But ale and porter, even before Prohibition, were not all that common in America. German-style lager had conquered most areas, including New York and environs. Of course, some ale breweries, mostly established in the 1800s, continued until Prohibition (1920).
But why ale in Paterson? It was a busy place then due to its textile, firearm, and other industries but hardly an international centre like Manhattan. It was not a haunt for British business, arts, or diplomatic figures.
You can know the answer, or a good part of it, by reading this 1904 article, “Like a Corner of Old England”, published in the New York Sun. There was a substantial English colony in various districts around Paterson, it arrived mid-1800s to produce silk and other textiles, initially by hand-loom. Later the weavers worked in textile factories powered by the high falls on the Passaic river.
These districts retained their English character for many decades. Do they still today? Readers familiar with the area can tell me.
What better core of loyal followers for the pale ale of Indian romance than this group of English and Scottish settlers and descendants?
The 1904 story mentions many English foods brought by the incomers. Some are recited in the Roadfood discussion – 100 years later – not excluding mutton pies. The article also muses on the English-style pubs that naturally implanted in the area.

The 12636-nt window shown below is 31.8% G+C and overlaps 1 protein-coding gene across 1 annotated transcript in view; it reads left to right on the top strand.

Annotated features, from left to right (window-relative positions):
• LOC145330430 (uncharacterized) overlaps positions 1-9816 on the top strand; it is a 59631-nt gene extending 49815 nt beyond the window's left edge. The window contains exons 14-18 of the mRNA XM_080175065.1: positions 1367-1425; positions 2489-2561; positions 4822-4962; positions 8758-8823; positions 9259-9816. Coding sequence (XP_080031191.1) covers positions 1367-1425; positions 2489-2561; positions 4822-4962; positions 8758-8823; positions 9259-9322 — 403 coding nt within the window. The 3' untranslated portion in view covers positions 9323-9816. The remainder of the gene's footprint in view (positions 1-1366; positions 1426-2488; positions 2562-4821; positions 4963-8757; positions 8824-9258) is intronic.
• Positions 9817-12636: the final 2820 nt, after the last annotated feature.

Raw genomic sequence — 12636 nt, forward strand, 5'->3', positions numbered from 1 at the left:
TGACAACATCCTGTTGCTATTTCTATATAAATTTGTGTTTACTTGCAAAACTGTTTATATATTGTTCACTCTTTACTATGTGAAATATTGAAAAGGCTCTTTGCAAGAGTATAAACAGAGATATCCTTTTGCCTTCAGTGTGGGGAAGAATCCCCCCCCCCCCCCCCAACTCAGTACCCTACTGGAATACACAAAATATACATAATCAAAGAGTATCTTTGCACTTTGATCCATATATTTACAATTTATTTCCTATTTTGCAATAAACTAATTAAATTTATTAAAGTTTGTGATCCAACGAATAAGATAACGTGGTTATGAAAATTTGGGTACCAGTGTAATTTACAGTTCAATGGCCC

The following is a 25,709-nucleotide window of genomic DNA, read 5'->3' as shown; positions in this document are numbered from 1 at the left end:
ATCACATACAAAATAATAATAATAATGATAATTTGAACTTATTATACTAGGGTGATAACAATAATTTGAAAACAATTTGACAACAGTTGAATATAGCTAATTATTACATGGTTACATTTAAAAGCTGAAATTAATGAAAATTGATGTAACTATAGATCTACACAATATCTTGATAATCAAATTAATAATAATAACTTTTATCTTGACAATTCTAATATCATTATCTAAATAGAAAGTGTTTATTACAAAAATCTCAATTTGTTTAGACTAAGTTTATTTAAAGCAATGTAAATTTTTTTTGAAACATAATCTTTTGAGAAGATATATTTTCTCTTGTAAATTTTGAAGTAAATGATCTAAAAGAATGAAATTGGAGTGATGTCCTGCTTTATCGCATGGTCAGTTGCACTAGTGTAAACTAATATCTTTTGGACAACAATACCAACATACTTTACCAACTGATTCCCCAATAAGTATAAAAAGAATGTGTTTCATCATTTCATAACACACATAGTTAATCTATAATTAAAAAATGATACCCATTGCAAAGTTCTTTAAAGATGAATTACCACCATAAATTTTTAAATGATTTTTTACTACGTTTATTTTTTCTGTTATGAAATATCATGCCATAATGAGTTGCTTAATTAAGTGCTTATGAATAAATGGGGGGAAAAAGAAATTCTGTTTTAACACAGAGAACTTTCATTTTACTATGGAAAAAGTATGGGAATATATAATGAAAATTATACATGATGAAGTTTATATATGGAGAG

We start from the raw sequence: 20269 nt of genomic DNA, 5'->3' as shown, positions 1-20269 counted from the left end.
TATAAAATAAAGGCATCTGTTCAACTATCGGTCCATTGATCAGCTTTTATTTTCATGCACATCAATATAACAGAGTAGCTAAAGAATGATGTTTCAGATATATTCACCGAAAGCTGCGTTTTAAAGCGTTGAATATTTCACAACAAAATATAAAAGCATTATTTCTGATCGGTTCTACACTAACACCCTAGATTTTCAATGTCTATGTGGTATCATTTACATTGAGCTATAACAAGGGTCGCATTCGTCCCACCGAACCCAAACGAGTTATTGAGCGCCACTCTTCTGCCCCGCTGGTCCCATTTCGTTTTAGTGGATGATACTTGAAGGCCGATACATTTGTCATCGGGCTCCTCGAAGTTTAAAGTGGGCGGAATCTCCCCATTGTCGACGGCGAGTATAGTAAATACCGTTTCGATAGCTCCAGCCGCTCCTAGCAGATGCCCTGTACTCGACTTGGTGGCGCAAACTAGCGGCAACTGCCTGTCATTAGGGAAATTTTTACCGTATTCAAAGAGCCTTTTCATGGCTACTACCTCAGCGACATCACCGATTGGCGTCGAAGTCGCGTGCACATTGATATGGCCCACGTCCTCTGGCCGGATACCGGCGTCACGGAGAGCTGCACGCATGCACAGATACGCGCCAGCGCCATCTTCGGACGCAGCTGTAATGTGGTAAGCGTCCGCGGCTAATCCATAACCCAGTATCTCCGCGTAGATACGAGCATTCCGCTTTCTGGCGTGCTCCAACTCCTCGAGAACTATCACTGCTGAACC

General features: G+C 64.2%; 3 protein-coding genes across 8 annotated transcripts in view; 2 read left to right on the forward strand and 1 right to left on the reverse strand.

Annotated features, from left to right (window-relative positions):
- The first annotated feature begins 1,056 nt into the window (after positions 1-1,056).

The journalist writes that the bucolic English atmosphere evoked by the pubs is something you “wouldn’t dream of finding within 100 miles of the uproar of New York”. Yet to his surprise it existed in Paterson and other British enclaves in New Jersey.
The writer was too savvy not too know the similar origins of many old-stock Americans. But he explains that English influences had waned since the first settlers arrived. Hence the unusual foreign character displayed by Paterson’s more recent Weavertown and similar pockets.
The pubs, too, must have stood out from the American saloon. Saloons were rarely praised publicly then, even in cosmopolitan New York.
Consider this image of pre-Prohibition ale drinking in New Jersey (source noted below).
The locale was Harrison, east of Manhattan again and another town in upstate New Jersey. You can see the big glasses used to hold a darkish beer, probably Ballantine India Pale Ale, whose advertisement is tacked on the wall.
It’s a safe assumption that cataracts of ale and porter similar to the drinks above helped mutton pie galore slide down in Paterson.
Mutton pie and British-style IPA – that was America, one culinary corner of it, then. But the pies survive in northern New Jersey, and the IPA is back although probably not tasting like it did in 1916 due to the modern hops.
There must be a craft beer scene in or around Paterson today. Its movers and shakers should give the local bakers a call who still make the old foods and do a pre-Prohibition picnic or supper. The beers are back to pair with them, more or less. And the old foods never went away.
Note re images: The first two images are from the website of Stewart’s Scottish Market in Keaney, NJ, as linked in the text. The third is from the historical website www.nj.com, supplied by the New Jersey Historical Society. All intellectual property in the images belongs solely to the lawful owners, as applicable. Images used for educational and historical purposes. All feedback welcomed.
*I find the foreign or unfamiliar alluring too, but long-established local tradition, terroir if you will, can reveal mystery and interest no less real.